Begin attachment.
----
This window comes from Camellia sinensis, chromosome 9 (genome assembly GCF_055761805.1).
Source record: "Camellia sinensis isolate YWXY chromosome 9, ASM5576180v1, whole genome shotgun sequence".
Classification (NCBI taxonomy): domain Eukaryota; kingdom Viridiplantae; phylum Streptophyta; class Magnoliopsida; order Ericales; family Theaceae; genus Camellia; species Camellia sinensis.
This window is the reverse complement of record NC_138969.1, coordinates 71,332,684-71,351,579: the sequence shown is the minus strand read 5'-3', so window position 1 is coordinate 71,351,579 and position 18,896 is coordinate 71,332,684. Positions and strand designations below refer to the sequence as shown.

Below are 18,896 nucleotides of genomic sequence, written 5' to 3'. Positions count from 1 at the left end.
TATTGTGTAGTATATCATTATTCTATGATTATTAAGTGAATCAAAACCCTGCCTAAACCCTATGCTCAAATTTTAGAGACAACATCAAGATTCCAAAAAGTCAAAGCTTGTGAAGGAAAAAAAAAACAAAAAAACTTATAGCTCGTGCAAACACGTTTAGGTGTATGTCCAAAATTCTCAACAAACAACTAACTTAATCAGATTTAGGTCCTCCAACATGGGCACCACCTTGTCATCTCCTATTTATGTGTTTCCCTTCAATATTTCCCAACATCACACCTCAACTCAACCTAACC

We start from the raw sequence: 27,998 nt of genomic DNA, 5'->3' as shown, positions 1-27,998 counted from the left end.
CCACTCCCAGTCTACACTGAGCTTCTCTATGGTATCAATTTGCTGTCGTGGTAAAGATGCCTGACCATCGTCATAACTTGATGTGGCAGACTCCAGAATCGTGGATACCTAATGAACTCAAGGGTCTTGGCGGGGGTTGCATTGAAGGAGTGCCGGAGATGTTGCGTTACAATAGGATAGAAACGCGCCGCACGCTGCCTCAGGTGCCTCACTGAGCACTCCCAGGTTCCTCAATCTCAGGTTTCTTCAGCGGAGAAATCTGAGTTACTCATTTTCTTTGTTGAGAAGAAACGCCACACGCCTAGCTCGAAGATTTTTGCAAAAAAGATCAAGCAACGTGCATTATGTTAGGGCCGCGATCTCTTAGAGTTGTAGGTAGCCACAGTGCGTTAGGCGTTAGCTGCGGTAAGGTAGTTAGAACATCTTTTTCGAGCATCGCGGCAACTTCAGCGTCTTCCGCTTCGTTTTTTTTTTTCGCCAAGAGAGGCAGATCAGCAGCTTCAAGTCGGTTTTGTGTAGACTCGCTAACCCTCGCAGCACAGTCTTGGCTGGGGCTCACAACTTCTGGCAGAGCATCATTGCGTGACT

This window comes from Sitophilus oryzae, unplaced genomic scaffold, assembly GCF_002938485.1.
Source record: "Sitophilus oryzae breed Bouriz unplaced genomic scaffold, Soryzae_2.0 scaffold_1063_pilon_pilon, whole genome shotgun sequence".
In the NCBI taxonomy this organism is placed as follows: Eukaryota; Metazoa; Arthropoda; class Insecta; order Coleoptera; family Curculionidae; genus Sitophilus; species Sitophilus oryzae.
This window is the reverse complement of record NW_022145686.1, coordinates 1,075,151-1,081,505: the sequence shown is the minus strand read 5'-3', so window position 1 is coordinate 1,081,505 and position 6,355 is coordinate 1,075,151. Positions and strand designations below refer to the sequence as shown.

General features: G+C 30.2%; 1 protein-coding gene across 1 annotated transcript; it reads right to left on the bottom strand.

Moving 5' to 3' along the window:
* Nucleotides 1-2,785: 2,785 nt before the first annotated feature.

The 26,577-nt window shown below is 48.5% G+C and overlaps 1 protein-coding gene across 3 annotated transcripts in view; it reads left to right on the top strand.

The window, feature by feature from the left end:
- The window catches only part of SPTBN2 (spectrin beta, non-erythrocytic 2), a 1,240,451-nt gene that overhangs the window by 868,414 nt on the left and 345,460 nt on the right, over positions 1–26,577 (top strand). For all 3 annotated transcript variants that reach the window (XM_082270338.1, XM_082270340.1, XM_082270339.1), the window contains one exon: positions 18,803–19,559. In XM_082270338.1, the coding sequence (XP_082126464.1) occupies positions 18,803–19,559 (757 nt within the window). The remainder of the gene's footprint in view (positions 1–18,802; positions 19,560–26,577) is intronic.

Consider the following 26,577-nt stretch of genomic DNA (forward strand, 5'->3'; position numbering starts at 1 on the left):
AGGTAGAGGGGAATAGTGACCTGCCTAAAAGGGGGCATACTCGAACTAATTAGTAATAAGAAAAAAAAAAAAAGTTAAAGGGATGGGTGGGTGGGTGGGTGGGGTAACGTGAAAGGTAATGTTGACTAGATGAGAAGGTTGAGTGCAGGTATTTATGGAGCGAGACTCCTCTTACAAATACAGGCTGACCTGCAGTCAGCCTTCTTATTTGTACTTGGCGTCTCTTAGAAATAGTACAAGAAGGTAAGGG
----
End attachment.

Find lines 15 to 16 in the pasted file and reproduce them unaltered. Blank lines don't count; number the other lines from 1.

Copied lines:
* Nucleotides 1-2,785: 2,785 nt before the first annotated feature.

The 26,577-nt window shown below is 48.5% G+C and overlaps 1 protein-coding gene across 3 annotated transcripts in view; it reads left to right on the top strand.